The panel will have speakers from top mobile equipment manufacturers and component specialists, including: Thomas Fischer, Liebherr Machines Bulle SA; Simon Nielsen, Danfoss Power Solutions, Charles Schreiner, Hydrotech; and Carl Dyke, CD Industrial Group
Breakouts Tuesday will include:
- The Importance of Contamination Control in Hydraulic Systems by Tom Wanke, MSOE
- 100R2 Is Not a Star Wars Droid. Find Out What It and the Other SAE J517 Standards Mean, by Josh Cosford, FPW
- The Three Biggest Mistakes in Hydraulic System Maintenance, by Carl Dyke, CD Industrial Group
- Building on Success in Mobile Hydraulics: Preparing for an Electrified Future, by Simon Nielsen, Danfoss,
- Load Sense Hydraulic Functions in 3D, by Carl Dyke
- The Missing Link Between Lubrication and Vibration Analysis, by Jeremy Drury and Will Tuduroff, IoT Diagnostics
- Streamlining Daily Operations for Industrial Distributors Using TrulinX, by Bill Horrigan, Tribute
- Analyzing Seal Component Interactions to Maximize Performance and Reliability, by Tim Girardi, System Seals
Wednesday, November 20
Once again, Wednesday will begin with networking and breakfast on the exhibit floor, followed by an exciting opening keynote at 9 a.m. from Joe Kovach, President of KoMotion Technologies Ltd. In “Tackling hydraulic challenges with technology” Kovach will focus on the key reasons why hydraulics will be around for a long time as well as five of the challenges currently facing hydraulics (leaks, noise, efficiency, control, and weight).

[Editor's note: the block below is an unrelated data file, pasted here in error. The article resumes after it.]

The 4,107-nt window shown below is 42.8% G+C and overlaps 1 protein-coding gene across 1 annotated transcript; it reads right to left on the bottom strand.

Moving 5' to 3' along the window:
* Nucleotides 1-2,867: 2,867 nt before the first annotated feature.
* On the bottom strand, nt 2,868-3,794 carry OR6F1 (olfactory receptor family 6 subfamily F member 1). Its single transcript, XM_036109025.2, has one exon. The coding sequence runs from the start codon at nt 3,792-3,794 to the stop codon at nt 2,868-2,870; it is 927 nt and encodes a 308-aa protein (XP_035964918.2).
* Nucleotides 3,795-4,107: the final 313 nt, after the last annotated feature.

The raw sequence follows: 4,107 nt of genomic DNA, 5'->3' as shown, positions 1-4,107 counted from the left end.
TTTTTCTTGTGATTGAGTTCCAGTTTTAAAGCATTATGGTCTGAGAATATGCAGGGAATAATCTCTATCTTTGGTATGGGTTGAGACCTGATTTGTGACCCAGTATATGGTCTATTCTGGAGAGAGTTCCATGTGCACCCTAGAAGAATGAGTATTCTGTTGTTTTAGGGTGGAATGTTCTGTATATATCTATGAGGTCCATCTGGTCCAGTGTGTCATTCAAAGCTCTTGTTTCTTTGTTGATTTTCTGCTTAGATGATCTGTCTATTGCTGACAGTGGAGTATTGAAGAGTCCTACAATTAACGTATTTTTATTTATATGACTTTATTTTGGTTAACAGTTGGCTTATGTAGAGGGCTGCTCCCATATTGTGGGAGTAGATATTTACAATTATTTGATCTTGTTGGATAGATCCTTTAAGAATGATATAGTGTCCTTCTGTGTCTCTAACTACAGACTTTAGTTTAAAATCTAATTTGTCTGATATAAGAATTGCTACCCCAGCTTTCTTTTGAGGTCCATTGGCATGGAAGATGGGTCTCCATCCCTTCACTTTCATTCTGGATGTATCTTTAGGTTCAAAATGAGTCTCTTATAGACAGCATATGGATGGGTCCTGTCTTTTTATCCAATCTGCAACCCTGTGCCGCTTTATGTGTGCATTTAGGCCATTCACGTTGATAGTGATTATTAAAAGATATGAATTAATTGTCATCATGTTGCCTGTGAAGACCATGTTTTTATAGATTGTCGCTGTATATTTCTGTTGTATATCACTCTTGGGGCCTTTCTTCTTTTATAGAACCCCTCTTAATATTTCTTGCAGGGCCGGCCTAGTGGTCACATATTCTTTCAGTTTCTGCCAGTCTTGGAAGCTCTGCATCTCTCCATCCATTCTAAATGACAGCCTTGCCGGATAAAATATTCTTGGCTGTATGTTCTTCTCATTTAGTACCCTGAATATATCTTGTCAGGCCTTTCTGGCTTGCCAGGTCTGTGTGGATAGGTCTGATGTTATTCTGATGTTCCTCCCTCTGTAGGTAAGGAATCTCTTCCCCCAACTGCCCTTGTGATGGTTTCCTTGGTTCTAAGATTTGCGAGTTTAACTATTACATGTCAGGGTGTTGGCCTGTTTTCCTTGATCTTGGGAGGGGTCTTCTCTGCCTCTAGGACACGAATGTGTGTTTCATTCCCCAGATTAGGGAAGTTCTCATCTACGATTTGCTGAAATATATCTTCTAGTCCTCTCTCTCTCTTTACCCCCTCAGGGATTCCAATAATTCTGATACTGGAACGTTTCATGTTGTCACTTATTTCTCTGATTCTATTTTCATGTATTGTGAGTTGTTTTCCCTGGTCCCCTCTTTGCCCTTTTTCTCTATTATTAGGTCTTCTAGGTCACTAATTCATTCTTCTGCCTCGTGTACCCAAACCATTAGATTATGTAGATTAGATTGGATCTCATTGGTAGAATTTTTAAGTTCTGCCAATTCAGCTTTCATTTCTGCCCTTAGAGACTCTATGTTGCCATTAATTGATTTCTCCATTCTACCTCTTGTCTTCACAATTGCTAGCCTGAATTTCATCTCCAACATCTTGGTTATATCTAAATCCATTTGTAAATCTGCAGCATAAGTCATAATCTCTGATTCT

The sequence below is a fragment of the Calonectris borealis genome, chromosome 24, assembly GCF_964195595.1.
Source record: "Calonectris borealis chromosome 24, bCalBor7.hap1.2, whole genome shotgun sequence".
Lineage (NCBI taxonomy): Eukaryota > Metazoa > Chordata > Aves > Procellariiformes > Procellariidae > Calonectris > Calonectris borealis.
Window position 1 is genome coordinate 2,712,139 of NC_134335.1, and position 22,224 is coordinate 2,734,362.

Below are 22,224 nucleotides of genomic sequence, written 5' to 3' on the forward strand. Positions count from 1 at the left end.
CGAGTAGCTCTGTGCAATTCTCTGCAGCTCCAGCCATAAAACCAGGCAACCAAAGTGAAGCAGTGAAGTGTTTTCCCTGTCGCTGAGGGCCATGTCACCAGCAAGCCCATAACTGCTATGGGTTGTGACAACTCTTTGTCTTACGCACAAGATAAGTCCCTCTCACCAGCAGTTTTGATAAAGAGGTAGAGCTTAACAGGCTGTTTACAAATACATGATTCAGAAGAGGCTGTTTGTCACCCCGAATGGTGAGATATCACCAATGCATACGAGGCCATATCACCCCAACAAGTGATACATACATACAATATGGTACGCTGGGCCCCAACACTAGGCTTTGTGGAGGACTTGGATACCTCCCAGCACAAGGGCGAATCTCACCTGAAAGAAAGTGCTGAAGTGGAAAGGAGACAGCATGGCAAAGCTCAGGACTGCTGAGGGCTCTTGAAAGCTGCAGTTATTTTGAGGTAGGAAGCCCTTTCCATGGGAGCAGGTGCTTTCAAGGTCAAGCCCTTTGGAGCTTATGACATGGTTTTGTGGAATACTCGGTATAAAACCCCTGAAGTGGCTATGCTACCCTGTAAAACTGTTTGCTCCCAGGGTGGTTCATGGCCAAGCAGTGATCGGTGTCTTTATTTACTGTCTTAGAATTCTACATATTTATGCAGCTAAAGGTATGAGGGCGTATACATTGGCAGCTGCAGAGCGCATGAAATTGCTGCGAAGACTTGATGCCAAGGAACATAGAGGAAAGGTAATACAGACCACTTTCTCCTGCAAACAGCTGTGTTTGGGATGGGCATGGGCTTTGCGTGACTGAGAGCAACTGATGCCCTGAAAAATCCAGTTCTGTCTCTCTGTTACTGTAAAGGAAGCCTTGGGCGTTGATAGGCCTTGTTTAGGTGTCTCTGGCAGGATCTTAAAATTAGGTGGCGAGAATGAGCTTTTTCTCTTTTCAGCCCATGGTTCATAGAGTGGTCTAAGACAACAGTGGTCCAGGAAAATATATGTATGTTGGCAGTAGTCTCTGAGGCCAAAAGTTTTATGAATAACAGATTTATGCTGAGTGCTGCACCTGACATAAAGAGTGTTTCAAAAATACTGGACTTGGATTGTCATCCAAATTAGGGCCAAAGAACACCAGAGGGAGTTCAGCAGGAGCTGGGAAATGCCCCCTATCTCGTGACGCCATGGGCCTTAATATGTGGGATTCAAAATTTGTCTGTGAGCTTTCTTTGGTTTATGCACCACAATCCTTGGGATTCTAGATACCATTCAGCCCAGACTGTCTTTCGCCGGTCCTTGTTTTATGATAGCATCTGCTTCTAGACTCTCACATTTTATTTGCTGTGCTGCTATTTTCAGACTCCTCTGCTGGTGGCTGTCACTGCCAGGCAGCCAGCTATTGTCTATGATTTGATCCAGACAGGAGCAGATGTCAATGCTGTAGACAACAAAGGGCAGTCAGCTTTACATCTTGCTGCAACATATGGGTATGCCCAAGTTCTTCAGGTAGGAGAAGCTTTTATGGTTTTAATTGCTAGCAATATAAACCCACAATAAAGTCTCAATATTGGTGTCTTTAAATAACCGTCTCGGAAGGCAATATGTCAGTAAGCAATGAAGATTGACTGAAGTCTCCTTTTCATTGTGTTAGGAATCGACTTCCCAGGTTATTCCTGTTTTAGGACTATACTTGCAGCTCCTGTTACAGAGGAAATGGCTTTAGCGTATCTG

To address these challenges numerous technologies have been recently developed with additional breakthroughs on the horizon. Clearly, the movement toward electrification has resolved some of these issues — including the use of ePumps, EHA (electro hydrostatic actuators), hybridized and integrated systems. Also, innovations in fluid connectors and hydraulic fluid technology play a key role.
Beyond this, developments in pump technology, simulation, and power transmission systems have improved overall efficiency while reducing noise. Lastly, the use of advanced materials and additive manufacturing technologies help address weight/size issues while opening new market opportunities for hydraulics.
Breakouts on Wednesday include:
- Electrohydraulics Troubleshooting for Motion and Force Control, by Carl Dyke
- The Future of Mobile Hydraulics, by Charles Schreiner, Hydrotech
- Hydraulic System Schematic Reading Skills with Live Schematics, by Carl Dyke
- Next Generation Electrohydraulic Technology, by Mike Terzo, Terzo Power Systems
Wednesday will conclude with a tour of the Parker Hannifin Motion Control Laboratory for Fluid Power Systems at the Washkiewicz College of Engineering at CSU.
Learn more and register at cle.fluidpowertechconference.com/.